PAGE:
Since the pandemic, more and more tabletop role-playing games have been happening online. This has fueled a huge surge in apps to help mediate the online experience - from Virtual TableTops (i.e. VTTs) to character sheet apps, encounter builders, and world builders. In this article we will be focusing on dice rollers.
Why use a dice roller?
Rolling dice is core to the tabletop role-playing experience, and sharing the suspense and uncertainty they create is second only to the socially interactive nature of the game.
There are a plethora of dice rolling apps that showcase a vast array of features for many different platforms. In order to make this list manageable, we feature dice rollers that meet the three requirements below:
1) Cross Platform: Users should be able to roll on Windows, Mac, Linux, iOS, and Android.
2) Online: Dice rolls should be shared with your party in a live multiplayer setting.
3) 3D: Dice rolls should look good and resemble physical dice.
The newest offering on this list is dddice, having only been released in February of 2022. Despite still being in alpha, it has a full feature set and many 3D dice themes.
This app follows the philosophy of "do one thing and do it well", so if you want a more feature-rich experience for your tabletop gaming sessions, then one of the other apps might be for you. Their roadmap does list VTT integrations but they aren't a reality yet.
- Many 3D dice themes
- No signup required, start rolling in seconds
- Support for Dungeons & Dragons, Pathfinder, World of Darkness, Fate, and Call of Cthulhu
- Customize 3D dice via an easy-to-use editor or more robust API
- Share custom dice with your friends
- Streamer support
- Support for third-party apps via API and SDK
- New to the scene, not much publicity
- No integrations with VTTs (yet)
- Documentation to create own themes is lacking
D&D Beyond is great tool you are playing D&D. If you play online then chances are you may already use this, but to those just starting their online RPG experience, this is worth checking out.
The dice offering of D&D Beyond is not as robust. The biggest con here is only the user rolling the dice sees the actual 3D dice roll, the party just gets the final number in a pop up. It's a shame too, because some of the dice sets are really beautiful and some are only available via pre-orders. Sure, having rare dice is cool, but rolling them in front of your friends is cooler.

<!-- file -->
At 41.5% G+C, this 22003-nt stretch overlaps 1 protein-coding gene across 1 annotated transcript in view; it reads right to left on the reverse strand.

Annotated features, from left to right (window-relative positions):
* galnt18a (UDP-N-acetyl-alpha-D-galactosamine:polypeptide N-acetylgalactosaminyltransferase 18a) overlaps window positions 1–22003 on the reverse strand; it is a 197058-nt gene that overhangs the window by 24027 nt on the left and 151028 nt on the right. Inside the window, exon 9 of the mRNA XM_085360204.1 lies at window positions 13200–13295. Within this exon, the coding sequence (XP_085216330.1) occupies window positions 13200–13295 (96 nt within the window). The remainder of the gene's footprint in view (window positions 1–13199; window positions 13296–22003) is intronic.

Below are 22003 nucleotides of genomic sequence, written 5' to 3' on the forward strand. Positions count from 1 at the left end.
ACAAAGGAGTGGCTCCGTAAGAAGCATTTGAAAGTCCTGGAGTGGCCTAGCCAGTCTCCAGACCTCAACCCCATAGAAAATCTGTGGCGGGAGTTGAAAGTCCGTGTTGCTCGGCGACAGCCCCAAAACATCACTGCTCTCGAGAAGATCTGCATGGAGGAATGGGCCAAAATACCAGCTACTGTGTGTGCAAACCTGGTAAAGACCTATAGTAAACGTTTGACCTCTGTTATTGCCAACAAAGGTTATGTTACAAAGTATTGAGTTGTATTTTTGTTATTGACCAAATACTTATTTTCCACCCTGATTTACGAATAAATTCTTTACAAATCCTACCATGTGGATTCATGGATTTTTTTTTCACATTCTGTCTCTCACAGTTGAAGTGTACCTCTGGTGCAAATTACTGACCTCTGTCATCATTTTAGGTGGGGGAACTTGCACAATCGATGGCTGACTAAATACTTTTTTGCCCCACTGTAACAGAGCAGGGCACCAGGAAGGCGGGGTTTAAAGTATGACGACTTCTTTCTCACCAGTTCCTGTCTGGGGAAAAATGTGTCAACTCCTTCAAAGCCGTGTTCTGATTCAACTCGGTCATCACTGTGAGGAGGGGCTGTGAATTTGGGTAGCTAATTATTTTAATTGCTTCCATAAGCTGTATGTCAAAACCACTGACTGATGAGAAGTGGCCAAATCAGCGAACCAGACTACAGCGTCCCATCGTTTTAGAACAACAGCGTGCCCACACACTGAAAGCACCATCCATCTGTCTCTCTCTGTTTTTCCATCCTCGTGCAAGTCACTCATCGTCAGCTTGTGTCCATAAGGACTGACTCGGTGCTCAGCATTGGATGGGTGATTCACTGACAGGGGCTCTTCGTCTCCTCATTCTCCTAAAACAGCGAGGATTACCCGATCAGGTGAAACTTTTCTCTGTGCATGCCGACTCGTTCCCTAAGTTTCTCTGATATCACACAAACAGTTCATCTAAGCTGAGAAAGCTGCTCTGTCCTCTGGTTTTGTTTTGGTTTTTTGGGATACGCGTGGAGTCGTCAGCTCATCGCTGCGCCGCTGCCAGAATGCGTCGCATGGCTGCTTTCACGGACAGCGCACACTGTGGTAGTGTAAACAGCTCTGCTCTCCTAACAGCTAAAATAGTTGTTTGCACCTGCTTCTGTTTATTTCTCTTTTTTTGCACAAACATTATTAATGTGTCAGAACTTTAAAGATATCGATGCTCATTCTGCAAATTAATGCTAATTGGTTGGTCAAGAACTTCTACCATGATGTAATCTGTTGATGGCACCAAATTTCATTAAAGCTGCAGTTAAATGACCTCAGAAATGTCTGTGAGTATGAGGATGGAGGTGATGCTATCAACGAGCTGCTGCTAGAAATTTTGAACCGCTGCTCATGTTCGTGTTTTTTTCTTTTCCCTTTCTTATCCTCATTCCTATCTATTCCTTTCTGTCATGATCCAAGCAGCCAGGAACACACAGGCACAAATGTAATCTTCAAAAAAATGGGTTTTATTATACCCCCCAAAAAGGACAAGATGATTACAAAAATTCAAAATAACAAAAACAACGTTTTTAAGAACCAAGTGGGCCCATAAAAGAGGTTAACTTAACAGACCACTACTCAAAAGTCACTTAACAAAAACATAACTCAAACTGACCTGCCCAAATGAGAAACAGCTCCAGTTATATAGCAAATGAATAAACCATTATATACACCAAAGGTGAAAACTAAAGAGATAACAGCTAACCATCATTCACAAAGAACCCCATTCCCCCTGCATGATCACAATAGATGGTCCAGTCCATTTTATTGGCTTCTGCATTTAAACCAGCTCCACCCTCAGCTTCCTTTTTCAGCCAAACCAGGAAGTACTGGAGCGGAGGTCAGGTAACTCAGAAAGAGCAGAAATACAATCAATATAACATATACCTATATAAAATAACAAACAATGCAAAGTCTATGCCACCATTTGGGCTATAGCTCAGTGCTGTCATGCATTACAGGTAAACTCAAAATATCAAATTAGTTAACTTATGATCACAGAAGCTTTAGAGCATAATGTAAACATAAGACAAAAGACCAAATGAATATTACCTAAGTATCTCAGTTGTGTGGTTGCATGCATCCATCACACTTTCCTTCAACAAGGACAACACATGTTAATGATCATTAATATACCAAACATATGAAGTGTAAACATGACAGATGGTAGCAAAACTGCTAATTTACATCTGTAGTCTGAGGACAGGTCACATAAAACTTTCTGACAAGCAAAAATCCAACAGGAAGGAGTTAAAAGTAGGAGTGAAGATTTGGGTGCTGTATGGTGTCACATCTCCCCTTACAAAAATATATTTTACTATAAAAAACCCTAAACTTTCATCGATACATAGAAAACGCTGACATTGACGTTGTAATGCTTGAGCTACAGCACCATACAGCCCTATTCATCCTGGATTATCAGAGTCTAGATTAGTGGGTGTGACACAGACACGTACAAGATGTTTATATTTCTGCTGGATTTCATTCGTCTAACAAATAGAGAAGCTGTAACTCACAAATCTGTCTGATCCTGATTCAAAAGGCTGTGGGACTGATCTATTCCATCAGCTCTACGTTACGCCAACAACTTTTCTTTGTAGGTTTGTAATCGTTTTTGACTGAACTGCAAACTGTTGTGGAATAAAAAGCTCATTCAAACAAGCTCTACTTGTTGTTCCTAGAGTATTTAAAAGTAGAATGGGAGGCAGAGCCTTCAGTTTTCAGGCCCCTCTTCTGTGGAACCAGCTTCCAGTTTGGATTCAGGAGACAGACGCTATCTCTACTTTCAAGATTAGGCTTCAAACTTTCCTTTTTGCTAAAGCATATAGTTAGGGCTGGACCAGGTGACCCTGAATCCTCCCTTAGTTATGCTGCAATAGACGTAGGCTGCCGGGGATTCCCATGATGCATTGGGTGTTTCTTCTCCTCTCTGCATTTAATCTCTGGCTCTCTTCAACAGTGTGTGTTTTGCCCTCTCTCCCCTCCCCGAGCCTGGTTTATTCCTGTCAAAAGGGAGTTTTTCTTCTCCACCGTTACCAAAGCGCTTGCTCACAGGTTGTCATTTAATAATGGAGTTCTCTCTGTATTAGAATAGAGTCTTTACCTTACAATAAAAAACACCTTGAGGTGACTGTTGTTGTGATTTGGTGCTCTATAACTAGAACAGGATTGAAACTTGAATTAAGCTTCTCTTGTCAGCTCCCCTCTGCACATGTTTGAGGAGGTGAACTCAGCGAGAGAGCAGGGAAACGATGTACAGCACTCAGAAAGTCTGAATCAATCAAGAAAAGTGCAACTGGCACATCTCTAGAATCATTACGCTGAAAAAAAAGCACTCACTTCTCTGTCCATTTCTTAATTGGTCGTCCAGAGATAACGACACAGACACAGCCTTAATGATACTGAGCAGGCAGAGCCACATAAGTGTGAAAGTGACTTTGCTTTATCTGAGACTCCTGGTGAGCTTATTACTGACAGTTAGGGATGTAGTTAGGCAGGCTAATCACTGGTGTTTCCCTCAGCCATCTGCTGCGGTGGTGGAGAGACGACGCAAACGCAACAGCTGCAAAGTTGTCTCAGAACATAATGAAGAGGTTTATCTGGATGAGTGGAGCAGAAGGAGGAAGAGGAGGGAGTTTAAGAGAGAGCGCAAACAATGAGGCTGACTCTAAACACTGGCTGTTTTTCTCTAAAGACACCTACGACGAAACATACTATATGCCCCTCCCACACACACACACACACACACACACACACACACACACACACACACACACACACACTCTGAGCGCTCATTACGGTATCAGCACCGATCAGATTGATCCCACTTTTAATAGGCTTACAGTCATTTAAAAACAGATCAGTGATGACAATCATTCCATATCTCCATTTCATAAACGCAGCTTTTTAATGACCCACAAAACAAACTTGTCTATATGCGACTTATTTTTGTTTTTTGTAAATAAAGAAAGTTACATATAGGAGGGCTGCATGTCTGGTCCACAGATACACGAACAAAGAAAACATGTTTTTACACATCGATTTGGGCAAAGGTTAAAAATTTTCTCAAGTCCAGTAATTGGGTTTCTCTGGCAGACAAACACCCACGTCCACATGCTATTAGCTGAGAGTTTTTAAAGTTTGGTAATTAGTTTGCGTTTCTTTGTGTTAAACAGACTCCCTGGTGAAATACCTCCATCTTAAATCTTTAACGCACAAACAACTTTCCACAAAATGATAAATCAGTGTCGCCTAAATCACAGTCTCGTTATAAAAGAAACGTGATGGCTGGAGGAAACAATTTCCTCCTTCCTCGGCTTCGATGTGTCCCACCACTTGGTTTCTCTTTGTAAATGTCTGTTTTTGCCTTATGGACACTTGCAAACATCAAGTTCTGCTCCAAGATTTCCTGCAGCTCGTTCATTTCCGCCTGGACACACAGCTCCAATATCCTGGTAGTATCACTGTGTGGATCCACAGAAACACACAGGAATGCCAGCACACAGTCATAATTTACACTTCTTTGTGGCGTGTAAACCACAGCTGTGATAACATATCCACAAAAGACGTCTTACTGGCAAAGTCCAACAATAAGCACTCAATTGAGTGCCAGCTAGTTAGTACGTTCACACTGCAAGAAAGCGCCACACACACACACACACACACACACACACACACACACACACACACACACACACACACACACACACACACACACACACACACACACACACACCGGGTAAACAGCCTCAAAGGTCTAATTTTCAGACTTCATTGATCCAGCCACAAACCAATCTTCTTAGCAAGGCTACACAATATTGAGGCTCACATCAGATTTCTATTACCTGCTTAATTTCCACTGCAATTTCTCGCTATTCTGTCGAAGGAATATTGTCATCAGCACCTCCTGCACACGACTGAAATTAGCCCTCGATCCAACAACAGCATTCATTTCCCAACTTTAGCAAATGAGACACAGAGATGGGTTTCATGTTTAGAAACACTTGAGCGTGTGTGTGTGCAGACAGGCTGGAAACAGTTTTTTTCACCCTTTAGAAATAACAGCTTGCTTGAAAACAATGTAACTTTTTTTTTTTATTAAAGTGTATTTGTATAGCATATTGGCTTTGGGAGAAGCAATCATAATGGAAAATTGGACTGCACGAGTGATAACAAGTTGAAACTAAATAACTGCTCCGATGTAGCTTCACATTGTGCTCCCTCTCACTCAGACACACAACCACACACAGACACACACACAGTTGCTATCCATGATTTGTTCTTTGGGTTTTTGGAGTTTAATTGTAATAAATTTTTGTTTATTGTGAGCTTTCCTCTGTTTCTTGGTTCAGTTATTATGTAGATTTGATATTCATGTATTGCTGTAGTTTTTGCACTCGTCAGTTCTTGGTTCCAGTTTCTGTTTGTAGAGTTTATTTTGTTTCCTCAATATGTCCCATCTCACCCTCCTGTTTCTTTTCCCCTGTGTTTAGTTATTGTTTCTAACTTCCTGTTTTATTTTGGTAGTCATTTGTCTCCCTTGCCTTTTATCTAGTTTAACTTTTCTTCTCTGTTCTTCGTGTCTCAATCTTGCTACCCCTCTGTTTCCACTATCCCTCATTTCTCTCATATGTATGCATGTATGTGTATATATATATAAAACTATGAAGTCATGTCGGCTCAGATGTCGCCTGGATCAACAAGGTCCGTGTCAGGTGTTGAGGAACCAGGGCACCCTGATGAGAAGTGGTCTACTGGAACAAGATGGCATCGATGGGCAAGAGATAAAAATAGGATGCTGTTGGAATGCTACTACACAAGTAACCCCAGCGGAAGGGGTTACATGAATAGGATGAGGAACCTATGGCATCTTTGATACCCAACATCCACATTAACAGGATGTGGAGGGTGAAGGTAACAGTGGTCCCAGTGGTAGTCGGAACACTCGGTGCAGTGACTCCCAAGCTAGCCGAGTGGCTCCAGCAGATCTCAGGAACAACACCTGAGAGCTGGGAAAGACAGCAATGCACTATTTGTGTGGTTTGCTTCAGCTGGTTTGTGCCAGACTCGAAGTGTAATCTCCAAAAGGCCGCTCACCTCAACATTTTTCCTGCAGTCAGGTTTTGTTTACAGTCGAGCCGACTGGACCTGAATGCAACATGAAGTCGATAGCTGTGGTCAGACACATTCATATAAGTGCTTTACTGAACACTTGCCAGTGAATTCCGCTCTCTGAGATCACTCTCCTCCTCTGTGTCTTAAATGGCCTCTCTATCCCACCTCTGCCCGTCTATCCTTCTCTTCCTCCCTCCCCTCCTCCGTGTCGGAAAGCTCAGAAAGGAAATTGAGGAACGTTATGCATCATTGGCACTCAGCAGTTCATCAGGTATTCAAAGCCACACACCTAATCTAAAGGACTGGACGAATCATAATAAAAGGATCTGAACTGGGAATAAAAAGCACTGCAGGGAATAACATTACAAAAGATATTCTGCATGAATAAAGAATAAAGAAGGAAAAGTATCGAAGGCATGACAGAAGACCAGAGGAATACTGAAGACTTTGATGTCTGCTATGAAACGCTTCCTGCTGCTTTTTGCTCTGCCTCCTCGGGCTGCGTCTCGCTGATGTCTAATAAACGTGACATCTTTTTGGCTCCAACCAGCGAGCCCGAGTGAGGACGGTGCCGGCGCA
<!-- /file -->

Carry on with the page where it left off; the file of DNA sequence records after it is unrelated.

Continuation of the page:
- You probably already use D&D Beyond for your character sheets
- Beautifully animated 3D dice
- Party members only see results, not the animated dice
- Limited, but growing die selection (additional themes are $6+)
- No dice outside the standard set used for D&D
- No customization of the dice
Roll20 is a full fledged, super popular VTT. It does have 3D dice, but unfortunately it's offering is the slimmest of all on this list. There is one theme, and the color is matched your player color. If all you want is the dice, this probably isn't for you, but if VTTs are your thing this is a strong choice.
- Super popular VTT
- Just a bit of config to enable the 3D Dice
- Roll20 is a full VTT, users need to create an account and create a game to roll 3D dice
- The color of the die matches your player color, no other customization options
- Not all dice types are rollable in 3D, Fudge dice are the notable exception
- Lacks proper mobile support
Dice So Nice (for Foundry VTT)
This is our second VTT option. Dice So Nice is a plug-in for Foundry VTT, also a very popular VTT. Unless you are already on the Foundry platform this is the highest investment in time and money required roll 3D dice.
If you are already using Foundry or are keen to get started with it, this might be the choice for you.
- Integrated into Foundry which many people use already
- Built on top of Major's 3D Dice Roller (see below) so shares many of the features and themes
- Independent dice creators sell dice sets
- One-time purchase of $50
- Need to self-host or pay for hosting to roll with your party
- Foundry has a steep learning curve
- Lacks proper mobile support
Majors 3D Dice is at the core of the Dice So Nice plug-in for Foundry VTT. If you liked the dice above but don't want the overhead of buying Foundry, give this one a try.
The dice customization options are plentiful but not very precise. You can choose a few parameters and these influence the dice that are generated.
- Dice to support many systems with exotic dice including Genesys, Star Wars, and Fate
- Plethora of different dice style attributes that can be combined to make dice from
- User Interface is not intuitive, looks clunky
- No true detailed dice customization
This section is for notable dice rollers that didn't fit the 3 criteria but I thought we're worth mentioning because they came close, and are notable.
No 3D rolls but features a multiplayer experience.
A basic 3D dice roller with no customization. The oldest one on this list. The original version seems to be down, but mirrors exists and does not have multiplayer functionality.
There are lots of options to roll digital click-clacks!
Winner: If you're looking to get rolling in seconds, dddice looks to be a solid choice. With no signup required and lots of themes to choose from, your party is sure to have a good time rolling for whatever system your party plays.
If your party is looking for a more robust tabletop experience complete with character sheets, a VTT might be what you're looking for. However, with dddice's API and SDK integrations, they may soon be a worthy contender for your favorite VTT.
So what are you waiting for? Start rolling on dddice in seconds now!